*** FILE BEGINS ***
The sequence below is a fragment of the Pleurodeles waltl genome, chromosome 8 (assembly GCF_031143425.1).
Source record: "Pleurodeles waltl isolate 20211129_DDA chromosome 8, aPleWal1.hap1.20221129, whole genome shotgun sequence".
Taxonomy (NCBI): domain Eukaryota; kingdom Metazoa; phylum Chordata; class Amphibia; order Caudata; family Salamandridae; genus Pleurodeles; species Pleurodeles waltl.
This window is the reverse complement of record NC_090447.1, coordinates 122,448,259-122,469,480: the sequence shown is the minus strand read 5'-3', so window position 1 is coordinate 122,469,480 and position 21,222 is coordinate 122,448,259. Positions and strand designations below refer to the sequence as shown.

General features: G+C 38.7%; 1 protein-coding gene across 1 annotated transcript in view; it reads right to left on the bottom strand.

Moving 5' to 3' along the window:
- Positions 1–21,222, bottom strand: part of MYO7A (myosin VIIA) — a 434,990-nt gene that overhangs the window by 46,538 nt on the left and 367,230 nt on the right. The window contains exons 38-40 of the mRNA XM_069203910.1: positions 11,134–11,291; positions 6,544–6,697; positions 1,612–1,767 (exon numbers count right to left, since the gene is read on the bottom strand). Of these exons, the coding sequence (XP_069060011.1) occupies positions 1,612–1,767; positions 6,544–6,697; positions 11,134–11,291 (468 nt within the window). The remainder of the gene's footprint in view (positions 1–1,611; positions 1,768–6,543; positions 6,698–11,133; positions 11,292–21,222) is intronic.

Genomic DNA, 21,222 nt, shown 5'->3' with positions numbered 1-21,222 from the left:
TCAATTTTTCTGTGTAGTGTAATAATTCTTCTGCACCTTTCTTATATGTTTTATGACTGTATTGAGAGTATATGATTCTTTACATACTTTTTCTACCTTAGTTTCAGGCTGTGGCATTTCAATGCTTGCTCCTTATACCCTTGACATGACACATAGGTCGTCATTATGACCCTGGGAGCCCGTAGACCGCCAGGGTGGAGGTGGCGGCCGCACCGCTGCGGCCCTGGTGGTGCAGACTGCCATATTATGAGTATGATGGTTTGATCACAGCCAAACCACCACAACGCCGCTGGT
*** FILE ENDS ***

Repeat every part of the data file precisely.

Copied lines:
The sequence below is a fragment of the Pleurodeles waltl genome, chromosome 8 (assembly GCF_031143425.1).
Source record: "Pleurodeles waltl isolate 20211129_DDA chromosome 8, aPleWal1.hap1.20221129, whole genome shotgun sequence".
Taxonomy (NCBI): domain Eukaryota; kingdom Metazoa; phylum Chordata; class Amphibia; order Caudata; family Salamandridae; genus Pleurodeles; species Pleurodeles waltl.
This window is the reverse complement of record NC_090447.1, coordinates 122,448,259-122,469,480: the sequence shown is the minus strand read 5'-3', so window position 1 is coordinate 122,469,480 and position 21,222 is coordinate 122,448,259. Positions and strand designations below refer to the sequence as shown.

General features: G+C 38.7%; 1 protein-coding gene across 1 annotated transcript in view; it reads right to left on the bottom strand.

Moving 5' to 3' along the window:
- Positions 1–21,222, bottom strand: part of MYO7A (myosin VIIA) — a 434,990-nt gene that overhangs the window by 46,538 nt on the left and 367,230 nt on the right. The window contains exons 38-40 of the mRNA XM_069203910.1: positions 11,134–11,291; positions 6,544–6,697; positions 1,612–1,767 (exon numbers count right to left, since the gene is read on the bottom strand). Of these exons, the coding sequence (XP_069060011.1) occupies positions 1,612–1,767; positions 6,544–6,697; positions 11,134–11,291 (468 nt within the window). The remainder of the gene's footprint in view (positions 1–1,611; positions 1,768–6,543; positions 6,698–11,133; positions 11,292–21,222) is intronic.

Genomic DNA, 21,222 nt, shown 5'->3' with positions numbered 1-21,222 from the left:
TCAATTTTTCTGTGTAGTGTAATAATTCTTCTGCACCTTTCTTATATGTTTTATGACTGTATTGAGAGTATATGATTCTTTACATACTTTTTCTACCTTAGTTTCAGGCTGTGGCATTTCAATGCTTGCTCCTTATACCCTTGACATGACACATAGGTCGTCATTATGACCCTGGGAGCCCGTAGACCGCCAGGGTGGAGGTGGCGGCCGCACCGCTGCGGCCCTGGTGGTGCAGACTGCCATATTATGAGTATGATGGTTTGATCACAGCCAAACCACCACAACGCCGCTGGT